PCOS and Your Self-Esteem

Acne, unwanted hair growth, weight gain can lead to depression

Pensive woman standing outdoors
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Though not fatal or deadly, having polycystic ovarian syndrome (PCOS) is still difficult for the thousands of women who suffer from it. With symptoms like acne, abnormal hair growth (called hirsutism), hair loss, obesity, and infertility, it’s no wonder that PCOS can dramatically affect a woman’s self-esteem.

Certainly, every woman’s experience with PCOS is different; not everyone has the same severity of symptoms or issues with infertility. As a result, the effect that this syndrome has is very different from woman to woman. In addition to the external factors such as the issues above, self-esteem is shaped by one’s life experiences and coping skills.


PCOS causes women to have higher than normal androgen levels. Androgens are a class of hormone that includes testosterone.

Elevated levels of testosterone, a male hormone, cause symptoms that are typically male — acne, male pattern baldness, and hair growth on the face, chest or stomach. The high androgen levels also cause irregular periods.

With PCOS causing all of these masculine traits to develop, it’s no wonder that many women with this syndrome feel masculine or unfeminine. And let’s be honest, there aren’t many women who don’t have self-esteem issues during a breakout or when they are dealing with hair loss or excess facial hair.

What’s so difficult about the symptoms of PCOS is that they are a result of hormonal imbalances and can be a challenge to treat. Traditional medication and treatment regimens for conditions like acne or hair loss may not be effective without addressing these hormonal issues as well.


Weight is a major issue for women with PCOS. The elevated androgen levels can cause insulin resistance and weight gain, especially around the abdomen and waist. Further, women with PCOS have an extraordinarily difficult time losing that weight, regardless of the effort that she makes in losing it.

Because of the obesity crisis that America is currently facing, many people who are overweight (and not just women with PCOS) report feeling judged or discriminated against. They are sometimes made to feel as if being heavy was their fault, or that they are not trying hard enough to lose weight.

The truth is that women with PCOS have a truly difficult time with weight loss. Even though everyone has their days where they crave a bag of chips or a cookie, people who are overweight often feel that everything they eat or do is scrutinized.


Infertility is a condition that can dramatically affect how a woman feels about herself and her identity as a woman. After all, what is more feminine than getting pregnant? When that is difficult, it can change a woman’s perception of herself.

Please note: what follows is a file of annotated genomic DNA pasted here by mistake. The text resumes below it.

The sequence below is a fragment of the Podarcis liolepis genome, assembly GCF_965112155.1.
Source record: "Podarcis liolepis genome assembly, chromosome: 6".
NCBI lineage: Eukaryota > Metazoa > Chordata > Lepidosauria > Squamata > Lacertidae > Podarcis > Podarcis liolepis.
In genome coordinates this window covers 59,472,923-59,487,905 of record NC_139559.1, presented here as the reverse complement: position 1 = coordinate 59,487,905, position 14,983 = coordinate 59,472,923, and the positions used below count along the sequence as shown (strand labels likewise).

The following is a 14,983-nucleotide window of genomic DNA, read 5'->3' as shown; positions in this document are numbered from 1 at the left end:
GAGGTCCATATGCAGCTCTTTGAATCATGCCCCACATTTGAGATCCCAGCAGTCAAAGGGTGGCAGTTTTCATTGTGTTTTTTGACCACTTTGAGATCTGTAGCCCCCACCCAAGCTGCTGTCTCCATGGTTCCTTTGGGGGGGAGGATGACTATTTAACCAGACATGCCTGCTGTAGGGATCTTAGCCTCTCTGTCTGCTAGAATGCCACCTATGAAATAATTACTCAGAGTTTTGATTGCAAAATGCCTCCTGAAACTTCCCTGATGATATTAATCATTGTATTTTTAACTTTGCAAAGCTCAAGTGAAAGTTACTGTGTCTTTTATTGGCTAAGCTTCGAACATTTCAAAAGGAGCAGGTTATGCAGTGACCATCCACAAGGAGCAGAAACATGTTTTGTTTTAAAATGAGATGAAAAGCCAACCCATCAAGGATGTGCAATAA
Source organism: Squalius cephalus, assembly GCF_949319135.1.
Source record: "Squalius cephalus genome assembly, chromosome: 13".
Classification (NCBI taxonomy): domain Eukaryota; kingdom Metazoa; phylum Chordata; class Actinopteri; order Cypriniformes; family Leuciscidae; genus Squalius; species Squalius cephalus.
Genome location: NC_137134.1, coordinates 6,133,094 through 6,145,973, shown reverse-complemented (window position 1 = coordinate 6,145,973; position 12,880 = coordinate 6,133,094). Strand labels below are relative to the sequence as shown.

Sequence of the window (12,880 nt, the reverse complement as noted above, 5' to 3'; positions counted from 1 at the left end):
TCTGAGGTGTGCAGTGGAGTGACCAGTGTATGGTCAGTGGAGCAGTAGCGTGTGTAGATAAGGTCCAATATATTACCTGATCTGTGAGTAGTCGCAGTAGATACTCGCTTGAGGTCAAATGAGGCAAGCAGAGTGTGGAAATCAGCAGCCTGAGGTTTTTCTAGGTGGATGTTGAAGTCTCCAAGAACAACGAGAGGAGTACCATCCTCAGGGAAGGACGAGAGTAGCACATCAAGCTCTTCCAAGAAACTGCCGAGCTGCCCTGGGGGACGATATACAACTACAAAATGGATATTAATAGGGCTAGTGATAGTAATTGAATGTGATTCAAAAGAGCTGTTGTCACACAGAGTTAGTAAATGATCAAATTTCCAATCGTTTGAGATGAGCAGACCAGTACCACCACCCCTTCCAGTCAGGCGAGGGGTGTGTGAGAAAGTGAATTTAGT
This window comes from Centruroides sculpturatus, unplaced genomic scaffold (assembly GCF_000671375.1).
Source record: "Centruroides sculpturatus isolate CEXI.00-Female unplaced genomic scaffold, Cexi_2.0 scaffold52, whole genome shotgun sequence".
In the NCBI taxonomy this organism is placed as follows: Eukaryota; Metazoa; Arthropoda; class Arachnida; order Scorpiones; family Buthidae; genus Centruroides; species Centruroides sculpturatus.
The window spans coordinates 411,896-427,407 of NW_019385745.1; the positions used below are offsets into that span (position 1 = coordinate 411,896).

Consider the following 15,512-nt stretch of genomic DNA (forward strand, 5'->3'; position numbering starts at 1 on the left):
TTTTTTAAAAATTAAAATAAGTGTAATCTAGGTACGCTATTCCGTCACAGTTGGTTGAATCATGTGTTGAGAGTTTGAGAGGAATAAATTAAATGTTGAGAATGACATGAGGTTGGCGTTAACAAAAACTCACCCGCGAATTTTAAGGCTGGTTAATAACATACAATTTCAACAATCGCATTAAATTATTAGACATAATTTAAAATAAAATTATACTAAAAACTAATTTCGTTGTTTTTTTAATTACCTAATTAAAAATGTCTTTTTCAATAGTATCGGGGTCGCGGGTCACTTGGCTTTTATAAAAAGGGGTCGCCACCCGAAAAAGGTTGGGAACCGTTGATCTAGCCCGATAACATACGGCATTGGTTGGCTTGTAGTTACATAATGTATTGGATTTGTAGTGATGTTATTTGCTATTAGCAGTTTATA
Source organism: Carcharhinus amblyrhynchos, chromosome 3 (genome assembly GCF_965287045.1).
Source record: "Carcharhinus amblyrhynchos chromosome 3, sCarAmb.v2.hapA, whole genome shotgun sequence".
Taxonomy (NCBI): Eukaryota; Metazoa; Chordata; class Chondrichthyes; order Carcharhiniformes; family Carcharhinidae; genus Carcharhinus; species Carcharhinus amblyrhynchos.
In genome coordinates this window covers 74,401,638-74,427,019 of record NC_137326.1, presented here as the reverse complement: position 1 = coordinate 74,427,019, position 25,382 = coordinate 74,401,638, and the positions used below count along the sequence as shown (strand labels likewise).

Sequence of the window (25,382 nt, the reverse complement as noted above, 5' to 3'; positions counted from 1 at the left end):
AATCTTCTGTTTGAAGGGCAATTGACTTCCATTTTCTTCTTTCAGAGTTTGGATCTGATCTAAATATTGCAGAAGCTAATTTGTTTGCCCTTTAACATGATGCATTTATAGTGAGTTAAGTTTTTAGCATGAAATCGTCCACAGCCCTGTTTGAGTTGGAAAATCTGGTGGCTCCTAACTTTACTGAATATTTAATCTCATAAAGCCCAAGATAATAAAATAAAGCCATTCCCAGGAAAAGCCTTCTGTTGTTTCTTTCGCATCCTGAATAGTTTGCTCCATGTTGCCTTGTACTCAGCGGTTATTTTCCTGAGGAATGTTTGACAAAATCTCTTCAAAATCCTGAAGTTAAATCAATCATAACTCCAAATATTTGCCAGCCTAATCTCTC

Add that to the other symptoms that she is experiencing and it’s easy to see why depression and self-doubt are so rampant in women with PCOS.

Going through infertility treatment and having one's private, intimate relationship open to scrutiny is inherently stressful on a marriage, only furthering self-esteem issues. She may feel blamed or have feelings of guilt, as if the infertility and resulting medical treatment (and possible debt) is her fault.

Other Health Issues

Aside from changes in her appearance and fertility, PCOS can cause health problems such as diabetes, heart disease, hypertension, endometrial cancer, and high cholesterol.

Having a chronic disease at a young age or the fear that one will develop can negatively affect a woman’s feelings of self-worth. It can be difficult to feel as if you need to eat perfectly or exercise all the time in order to stay healthy or keep from getting sick.


Several studies have found that women with PCOS are more likely to develop depression or depressive symptoms. It’s believed that this depression may be a result of the changes in their appearance and the self-esteem issues that stem from that.

What to Do About It

First, recognize that you have a medical condition and treat it as such. Don’t be hard on yourself for something you can’t control.

If your symptoms are severe, see an endocrinologist or dermatologist and request treatment — and don’t be afraid to get a second opinion or see another doctor if you aren’t happy with his proposed treatment. There are many different medications and treatments available and it might take some time until you find the one that works for you.

If you are experiencing some of the physical signs of depression (depressed mood, loss of motivation, insomnia, overeating, sleeping too much and not eating) and feel that you are very overwhelmed with PCOS, seeing a therapist or counselor might be the best thing for you.

They can help you develop coping skills and a plan of attack for your PCOS. Try finding a therapist with experience in reproductive issues, infertility or women’s health. Because this field is so specialized, reproductive therapists are more able to give you more useful and accurate information. Check with your OB/Gyn or local fertility specialist for a referral.

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